Yeah. I’m a life endowment member of the NRA. I will listen to the ACLU when they make a good argument on individual freedom. I will probably be 100 percent with a group like NARAL, and I’m gonna be 100 percent with the NRA. On the gun issue, you’re gonna have to make a pretty cogent argument that the legislation you’re proposing, one, will be successful, and two, constitutional.

What are you doing to stay in touch with your constituents in rural parts of the district?

Well, except during the legislative session, I stay out of Olympia and stay in the district! Here locally, I make my cell phone available. I’m on Facebook and encourage people to contact me. If I have time tonight before the storm hits, I’d like to swing by and talk to the folks at the Naselle hatchery.

What specific issues do you see as being important to Pacific County citizens?

Jobs. Local elected officials are concerned about their ability to deliver services. That’s a big concern of mine. Over time, these local governments have been squeezed. As we went through the 2007-2008 recession, the state was forced to make some decisions and shut down some key partnerships with local government. We’ve got to start a process of re-sharing those revenues, and rebuilding those partnerships.

How can we bring more sustainable, family-wage jobs to this area?

Tourism is a huge part of the economy, especially here in the south end of the district, so we’ve got to find ways to grow that. There’s been some concern about whether there’s enough broadband to support some of these businesses that are outside of the natural resources arena. I’m interested to hear from local folks, on whether the speed of broadband is up.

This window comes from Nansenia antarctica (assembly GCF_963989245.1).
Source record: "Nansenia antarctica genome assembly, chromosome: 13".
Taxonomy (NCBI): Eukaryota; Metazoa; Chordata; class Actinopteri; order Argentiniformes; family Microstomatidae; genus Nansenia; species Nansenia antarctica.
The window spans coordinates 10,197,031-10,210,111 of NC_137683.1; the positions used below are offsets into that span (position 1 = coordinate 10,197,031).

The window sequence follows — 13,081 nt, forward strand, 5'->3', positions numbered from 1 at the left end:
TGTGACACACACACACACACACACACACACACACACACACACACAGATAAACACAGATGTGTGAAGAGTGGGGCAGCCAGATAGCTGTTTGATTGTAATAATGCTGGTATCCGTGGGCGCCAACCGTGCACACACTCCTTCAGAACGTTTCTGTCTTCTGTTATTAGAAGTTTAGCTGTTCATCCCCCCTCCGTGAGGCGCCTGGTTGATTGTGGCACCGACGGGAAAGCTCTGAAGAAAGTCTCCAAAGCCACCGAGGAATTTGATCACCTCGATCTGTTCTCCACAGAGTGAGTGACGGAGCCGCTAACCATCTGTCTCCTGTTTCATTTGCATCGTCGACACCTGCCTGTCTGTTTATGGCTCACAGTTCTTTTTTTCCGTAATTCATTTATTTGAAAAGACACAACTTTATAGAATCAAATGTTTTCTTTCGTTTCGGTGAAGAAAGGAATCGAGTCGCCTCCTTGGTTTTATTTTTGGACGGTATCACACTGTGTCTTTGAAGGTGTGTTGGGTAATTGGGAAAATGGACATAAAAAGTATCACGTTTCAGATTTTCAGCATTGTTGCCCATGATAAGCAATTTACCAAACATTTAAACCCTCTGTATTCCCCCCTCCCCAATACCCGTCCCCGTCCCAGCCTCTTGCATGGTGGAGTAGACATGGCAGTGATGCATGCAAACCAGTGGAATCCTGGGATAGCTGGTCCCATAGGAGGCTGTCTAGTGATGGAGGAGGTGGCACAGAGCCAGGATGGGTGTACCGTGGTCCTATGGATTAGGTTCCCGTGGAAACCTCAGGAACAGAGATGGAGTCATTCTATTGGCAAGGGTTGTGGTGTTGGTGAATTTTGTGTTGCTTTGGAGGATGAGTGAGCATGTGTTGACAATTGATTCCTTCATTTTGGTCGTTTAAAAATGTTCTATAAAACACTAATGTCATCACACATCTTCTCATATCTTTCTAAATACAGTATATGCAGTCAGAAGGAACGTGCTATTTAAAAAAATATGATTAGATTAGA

Do you think the potential economic benefits of bringing coal and oil through the region by river and by rail outweigh the health, safety and environmental risks?

Coal is much less risk to other users on the river, and I have not seen a deal-breaker to the Millennium Project up in Longview.

Oil? More concerns. I think we’ve got to be on top of increasing the regulatory functions that oversee that. So, real concerns, especially on the oil end of things.

Some of your biggest campaign donors have a lot riding the expansion of coal, gas and oil-related infrastructure and industry in this region. You’ve taken money from BNSF Railway, Alcoa and Millennium Bulk Terminal, which all have a stake in the “coal train” project, and the American Chemistry Council, which has a lot invested in shale gas development. Why do you think they support you?

I think that I’ve been willing to listen to what they have to say. It wasn’t that many years ago that I came out and said, “Absolutely no” to LNG coming in. I can understand how people would say, “That means Blake is gonna vote one way or the other.” I would say that’s not true. I’ve accepted money from tobacco and voted against their interests. I have voted against the interests of all those folks that have donated to my campaign.

In March, you did vote against a bill designed to keep vapor tobacco products out of the hands of kids.

Yes. Only because of the provision on cigars. I liked the bill, except for the provision that said the cigars had to be locked up, and only an employee could get you access.